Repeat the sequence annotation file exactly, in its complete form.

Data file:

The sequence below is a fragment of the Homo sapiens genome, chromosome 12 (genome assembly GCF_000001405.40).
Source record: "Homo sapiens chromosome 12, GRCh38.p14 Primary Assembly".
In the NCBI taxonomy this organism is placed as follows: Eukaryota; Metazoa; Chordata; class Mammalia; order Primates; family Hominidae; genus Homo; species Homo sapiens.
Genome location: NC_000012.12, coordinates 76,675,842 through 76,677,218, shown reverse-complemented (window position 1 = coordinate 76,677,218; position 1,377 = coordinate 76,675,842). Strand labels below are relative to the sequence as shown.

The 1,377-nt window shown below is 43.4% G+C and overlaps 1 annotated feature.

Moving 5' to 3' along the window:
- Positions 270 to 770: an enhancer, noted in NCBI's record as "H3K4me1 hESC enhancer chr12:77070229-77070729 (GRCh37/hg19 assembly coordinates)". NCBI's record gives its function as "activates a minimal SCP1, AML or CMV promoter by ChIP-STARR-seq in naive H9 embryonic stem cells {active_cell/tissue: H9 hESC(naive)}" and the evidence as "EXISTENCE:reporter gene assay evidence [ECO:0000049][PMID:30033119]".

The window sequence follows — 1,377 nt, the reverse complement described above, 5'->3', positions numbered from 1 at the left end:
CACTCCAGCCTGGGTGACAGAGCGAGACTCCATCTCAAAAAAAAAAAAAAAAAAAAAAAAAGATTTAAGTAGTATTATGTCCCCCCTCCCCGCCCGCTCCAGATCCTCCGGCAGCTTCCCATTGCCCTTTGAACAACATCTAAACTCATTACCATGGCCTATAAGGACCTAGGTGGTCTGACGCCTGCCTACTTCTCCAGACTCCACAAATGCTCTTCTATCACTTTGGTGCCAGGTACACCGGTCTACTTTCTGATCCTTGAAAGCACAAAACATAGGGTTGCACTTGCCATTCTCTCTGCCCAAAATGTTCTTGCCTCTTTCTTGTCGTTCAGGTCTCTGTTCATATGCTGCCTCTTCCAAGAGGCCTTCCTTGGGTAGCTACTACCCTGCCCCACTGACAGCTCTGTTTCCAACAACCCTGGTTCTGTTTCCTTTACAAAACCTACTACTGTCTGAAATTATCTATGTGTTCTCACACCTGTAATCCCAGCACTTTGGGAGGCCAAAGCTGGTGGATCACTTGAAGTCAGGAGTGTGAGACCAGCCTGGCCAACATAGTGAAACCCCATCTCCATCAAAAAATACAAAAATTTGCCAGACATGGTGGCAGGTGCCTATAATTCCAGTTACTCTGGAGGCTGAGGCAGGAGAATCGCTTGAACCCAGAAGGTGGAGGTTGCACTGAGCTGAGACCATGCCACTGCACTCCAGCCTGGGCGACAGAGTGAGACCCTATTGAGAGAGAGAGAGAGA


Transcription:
The sequence below is a fragment of the Homo sapiens genome, chromosome 12 (genome assembly GCF_000001405.40).
Source record: "Homo sapiens chromosome 12, GRCh38.p14 Primary Assembly".
In the NCBI taxonomy this organism is placed as follows: Eukaryota; Metazoa; Chordata; class Mammalia; order Primates; family Hominidae; genus Homo; species Homo sapiens.
Genome location: NC_000012.12, coordinates 76,675,842 through 76,677,218, shown reverse-complemented (window position 1 = coordinate 76,677,218; position 1,377 = coordinate 76,675,842). Strand labels below are relative to the sequence as shown.

The 1,377-nt window shown below is 43.4% G+C and overlaps 1 annotated feature.

Moving 5' to 3' along the window:
- Positions 270 to 770: an enhancer, noted in NCBI's record as "H3K4me1 hESC enhancer chr12:77070229-77070729 (GRCh37/hg19 assembly coordinates)". NCBI's record gives its function as "activates a minimal SCP1, AML or CMV promoter by ChIP-STARR-seq in naive H9 embryonic stem cells {active_cell/tissue: H9 hESC(naive)}" and the evidence as "EXISTENCE:reporter gene assay evidence [ECO:0000049][PMID:30033119]".

The window sequence follows — 1,377 nt, the reverse complement described above, 5'->3', positions numbered from 1 at the left end:
CACTCCAGCCTGGGTGACAGAGCGAGACTCCATCTCAAAAAAAAAAAAAAAAAAAAAAAAAGATTTAAGTAGTATTATGTCCCCCCTCCCCGCCCGCTCCAGATCCTCCGGCAGCTTCCCATTGCCCTTTGAACAACATCTAAACTCATTACCATGGCCTATAAGGACCTAGGTGGTCTGACGCCTGCCTACTTCTCCAGACTCCACAAATGCTCTTCTATCACTTTGGTGCCAGGTACACCGGTCTACTTTCTGATCCTTGAAAGCACAAAACATAGGGTTGCACTTGCCATTCTCTCTGCCCAAAATGTTCTTGCCTCTTTCTTGTCGTTCAGGTCTCTGTTCATATGCTGCCTCTTCCAAGAGGCCTTCCTTGGGTAGCTACTACCCTGCCCCACTGACAGCTCTGTTTCCAACAACCCTGGTTCTGTTTCCTTTACAAAACCTACTACTGTCTGAAATTATCTATGTGTTCTCACACCTGTAATCCCAGCACTTTGGGAGGCCAAAGCTGGTGGATCACTTGAAGTCAGGAGTGTGAGACCAGCCTGGCCAACATAGTGAAACCCCATCTCCATCAAAAAATACAAAAATTTGCCAGACATGGTGGCAGGTGCCTATAATTCCAGTTACTCTGGAGGCTGAGGCAGGAGAATCGCTTGAACCCAGAAGGTGGAGGTTGCACTGAGCTGAGACCATGCCACTGCACTCCAGCCTGGGCGACAGAGTGAGACCCTATTGAGAGAGAGAGAGAGA